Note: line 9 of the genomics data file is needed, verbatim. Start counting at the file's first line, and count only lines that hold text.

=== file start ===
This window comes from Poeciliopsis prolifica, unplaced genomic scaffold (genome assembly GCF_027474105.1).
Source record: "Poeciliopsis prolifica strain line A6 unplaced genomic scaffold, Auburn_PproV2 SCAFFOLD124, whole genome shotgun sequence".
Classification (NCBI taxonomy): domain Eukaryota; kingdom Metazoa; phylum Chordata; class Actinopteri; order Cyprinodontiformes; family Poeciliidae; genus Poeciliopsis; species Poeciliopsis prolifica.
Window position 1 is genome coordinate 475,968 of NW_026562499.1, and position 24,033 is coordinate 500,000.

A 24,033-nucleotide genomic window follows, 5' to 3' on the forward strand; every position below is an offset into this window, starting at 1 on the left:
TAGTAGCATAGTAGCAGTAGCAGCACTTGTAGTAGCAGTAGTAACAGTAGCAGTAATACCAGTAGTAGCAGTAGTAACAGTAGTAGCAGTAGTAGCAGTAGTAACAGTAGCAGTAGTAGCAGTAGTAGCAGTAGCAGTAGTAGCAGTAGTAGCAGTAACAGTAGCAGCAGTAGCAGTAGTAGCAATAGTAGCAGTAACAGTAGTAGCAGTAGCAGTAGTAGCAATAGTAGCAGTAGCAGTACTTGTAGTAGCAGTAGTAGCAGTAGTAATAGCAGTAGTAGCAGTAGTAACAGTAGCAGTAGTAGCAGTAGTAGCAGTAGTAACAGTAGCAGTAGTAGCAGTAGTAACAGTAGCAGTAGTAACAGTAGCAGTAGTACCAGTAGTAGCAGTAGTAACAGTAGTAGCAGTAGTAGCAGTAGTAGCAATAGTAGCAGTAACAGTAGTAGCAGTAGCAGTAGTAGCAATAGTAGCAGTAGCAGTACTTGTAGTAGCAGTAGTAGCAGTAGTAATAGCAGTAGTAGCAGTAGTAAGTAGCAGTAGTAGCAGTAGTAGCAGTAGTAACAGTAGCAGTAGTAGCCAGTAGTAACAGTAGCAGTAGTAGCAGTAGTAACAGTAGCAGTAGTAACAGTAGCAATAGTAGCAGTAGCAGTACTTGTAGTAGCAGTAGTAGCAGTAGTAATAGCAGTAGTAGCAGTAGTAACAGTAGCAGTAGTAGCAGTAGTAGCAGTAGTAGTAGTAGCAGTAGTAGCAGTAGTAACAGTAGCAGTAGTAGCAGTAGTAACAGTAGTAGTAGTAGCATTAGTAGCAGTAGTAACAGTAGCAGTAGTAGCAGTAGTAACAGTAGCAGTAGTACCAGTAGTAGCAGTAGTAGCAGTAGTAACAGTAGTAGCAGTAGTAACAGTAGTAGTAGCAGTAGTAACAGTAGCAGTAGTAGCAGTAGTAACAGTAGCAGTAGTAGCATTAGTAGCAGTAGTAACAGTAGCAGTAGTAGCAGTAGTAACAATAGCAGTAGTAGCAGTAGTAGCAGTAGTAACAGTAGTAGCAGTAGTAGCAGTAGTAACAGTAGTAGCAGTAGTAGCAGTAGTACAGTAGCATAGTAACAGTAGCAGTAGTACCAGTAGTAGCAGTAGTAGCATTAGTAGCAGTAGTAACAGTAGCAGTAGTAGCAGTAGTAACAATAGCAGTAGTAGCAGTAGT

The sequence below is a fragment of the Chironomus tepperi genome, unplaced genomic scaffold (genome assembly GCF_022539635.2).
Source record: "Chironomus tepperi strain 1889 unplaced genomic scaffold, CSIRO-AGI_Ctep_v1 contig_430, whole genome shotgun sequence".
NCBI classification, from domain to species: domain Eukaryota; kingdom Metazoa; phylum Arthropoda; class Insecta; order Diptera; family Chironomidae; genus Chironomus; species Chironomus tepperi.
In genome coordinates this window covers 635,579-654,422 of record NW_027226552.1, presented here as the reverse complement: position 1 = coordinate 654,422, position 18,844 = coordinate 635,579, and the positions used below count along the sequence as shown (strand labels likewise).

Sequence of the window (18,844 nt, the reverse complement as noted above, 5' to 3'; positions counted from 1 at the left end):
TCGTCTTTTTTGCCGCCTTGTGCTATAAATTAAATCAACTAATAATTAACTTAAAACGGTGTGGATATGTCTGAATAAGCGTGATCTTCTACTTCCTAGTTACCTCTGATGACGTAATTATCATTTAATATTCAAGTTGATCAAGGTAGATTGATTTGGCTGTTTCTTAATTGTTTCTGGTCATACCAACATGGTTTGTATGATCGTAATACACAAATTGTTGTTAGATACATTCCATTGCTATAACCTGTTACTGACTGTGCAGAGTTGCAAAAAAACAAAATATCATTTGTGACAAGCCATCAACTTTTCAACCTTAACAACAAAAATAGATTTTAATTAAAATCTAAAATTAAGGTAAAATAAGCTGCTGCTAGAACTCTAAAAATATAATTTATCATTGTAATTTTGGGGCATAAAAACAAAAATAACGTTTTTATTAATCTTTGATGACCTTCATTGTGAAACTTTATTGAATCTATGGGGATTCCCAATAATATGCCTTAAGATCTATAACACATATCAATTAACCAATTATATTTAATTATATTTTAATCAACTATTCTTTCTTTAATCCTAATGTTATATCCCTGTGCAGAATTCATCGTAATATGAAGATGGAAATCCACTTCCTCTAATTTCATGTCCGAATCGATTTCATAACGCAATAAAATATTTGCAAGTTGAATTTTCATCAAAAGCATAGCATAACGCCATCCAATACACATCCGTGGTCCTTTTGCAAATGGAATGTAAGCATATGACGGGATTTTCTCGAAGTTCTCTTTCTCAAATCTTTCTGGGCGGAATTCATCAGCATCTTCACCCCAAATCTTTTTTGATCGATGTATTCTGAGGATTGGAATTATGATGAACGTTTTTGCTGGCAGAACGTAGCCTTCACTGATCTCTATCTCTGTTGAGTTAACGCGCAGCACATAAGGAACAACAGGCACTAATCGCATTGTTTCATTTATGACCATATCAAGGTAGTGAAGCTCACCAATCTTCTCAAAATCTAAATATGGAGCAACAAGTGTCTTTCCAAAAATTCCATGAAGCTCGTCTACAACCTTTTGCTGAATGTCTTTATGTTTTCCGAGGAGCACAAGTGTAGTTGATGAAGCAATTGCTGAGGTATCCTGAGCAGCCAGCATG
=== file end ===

NCBI classification, from domain to species: domain Eukaryota; kingdom Metazoa; phylum Arthropoda; class Insecta; order Diptera; family Chironomidae; genus Chironomus; species Chironomus tepperi.